“The sacrifice of Christ is related to our sins.
Already in the Old Testament we read that Abraham offered a burnt offering in the place of his son (Gen. 22:13), that by the laying on of hands the Israelite caused a sacrificial animal to take his place (Lev. 16:1), and that the servant of the Lord was wounded for our transgressions and bruised for our iniquities (Isa. 53:5).
In the same way the New Testament establishes a very close connection between the sacrifice of Christ and our sins. The Son of man came into the world to give His life a ransom for many (Matt. 20:27 and 1 Tim. 2:6).
He was delivered up for, or for the sake of, our sins (Rom. 4:25), He died in relationship to our sins, or, as it is usually put, on behalf of our sins.
The communion into which Christ, according to the Scriptures, has entered with us is so intimate and deep that we cannot form an idea or picture of it. The term substitutionary suffering expresses in only a weak and defective way what it means.
The whole reality far transcends our imagination and our thought. A few analogies can be drawn of this communion, it is true, which can convince us of its possibility.
We know of parents who suffer in and with their children, of heroes who give themselves up for their country, of noble men and women who sow what others after them will reap.
Everywhere we see the law in operation that a few work, struggle, and fight in order that others get the fruit of their labor and enjoy its benefits.
The death of one man is another man’s livelihood. The kernel of grain must die if it is to bear fruit. In pain the mother gives birth to her child.
But all of these are but so many comparisons, and they cannot be equated with the fellowship into which Christ entered with us.
For scarcely for a righteous man will one die, though one might conceivably die for a good man. But God commends His love towards us in that, while we were yet sinners, Christ died for us (Rom. 5:7-8).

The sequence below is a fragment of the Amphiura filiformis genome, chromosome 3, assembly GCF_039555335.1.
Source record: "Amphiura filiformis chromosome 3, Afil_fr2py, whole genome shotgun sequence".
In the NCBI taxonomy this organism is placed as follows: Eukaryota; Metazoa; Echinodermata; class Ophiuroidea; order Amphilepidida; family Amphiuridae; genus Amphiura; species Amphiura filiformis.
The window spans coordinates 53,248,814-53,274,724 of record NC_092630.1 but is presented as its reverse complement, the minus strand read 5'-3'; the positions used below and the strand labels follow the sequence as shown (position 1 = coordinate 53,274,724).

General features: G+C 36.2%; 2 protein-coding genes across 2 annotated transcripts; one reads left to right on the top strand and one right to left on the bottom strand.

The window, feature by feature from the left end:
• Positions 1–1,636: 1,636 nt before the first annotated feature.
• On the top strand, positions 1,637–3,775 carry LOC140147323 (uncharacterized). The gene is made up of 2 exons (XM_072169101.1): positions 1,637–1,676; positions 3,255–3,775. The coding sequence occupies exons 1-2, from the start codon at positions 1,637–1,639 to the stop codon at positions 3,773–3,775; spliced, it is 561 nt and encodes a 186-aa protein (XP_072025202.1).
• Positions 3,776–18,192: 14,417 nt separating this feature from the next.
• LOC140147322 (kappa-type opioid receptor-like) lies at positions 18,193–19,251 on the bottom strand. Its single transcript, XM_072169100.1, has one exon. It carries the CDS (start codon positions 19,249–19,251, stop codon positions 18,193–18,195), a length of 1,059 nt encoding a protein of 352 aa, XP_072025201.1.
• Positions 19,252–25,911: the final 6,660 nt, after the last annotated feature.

There really was no fellowship between us and Christ, but only separation and opposition. For He was the only-begotten and beloved Son of the Father, and we were all like the lost son.
He was just and holy and without any sin, and we were sinners, guilty before the face of God, and unclean from head to foot.
Nevertheless, Christ put Himself into fellowship with us, not merely in a physical (natural) sense, by putting on our nature, our flesh and blood, but also in a juridical (legal) sense, and in an ethical (moral) sense, by entering into the fellowship with our sin and death.
He stands in our place; He puts Himself into that relationship to the law of God in which we stood; He takes our guilt, our sickness, our grief, our punishment upon Himself; He who knew no sin was made sin for us that we might be made the righteousness of God in Him (2 Cor. 5:21).
He becomes a curse for us in order that He should redeem us from the curse of the law (Gal. 3:13).
He died for all in order that they who live should not henceforth live unto themselves, but unto Him which died for them, and rose again (2 Cor. 5:15).
This is the mystery of salvation, the mystery of the Divine love.
We do not understand the substitutionary suffering of Christ, because we, being haters of God and of each other, cannot come anywhere near calculating what love enables one to do, and what eternal, infinite, Divine love can achieve.
But we do not have to understand this mystery either. We need only believe it gratefully, rest in it, and glory and rejoice in it.
He was wounded for our transgressions, and bruised for our iniquities. The chastisement of our peace was upon Him; and with His stripes we are healed.
All we like sheep had gone astray; we have turned everyone to his own way. And the Lord has laid on Him the iniquity of us all (Isa. 53:5-6).
What shall we say of these things? If God be for us, who can be against us?
He spared not His own Son hut delivered Him up for us all. How shall He not with Him also freely give us all things?
Who shall lay anything to the charge of God’s elect? It is God that justifies.
Who is he that condemns? It is Christ that died, yes, rather, that is risen again, who is even at the right hand of God and who also makes intercession for us (Rom. 8:31–34).”
–Herman Bavinck, The Wonderful Works of God (trans. Henry Zylstra; Glenside, PA: Westminster Seminary Press, 1956/2019), 336-337.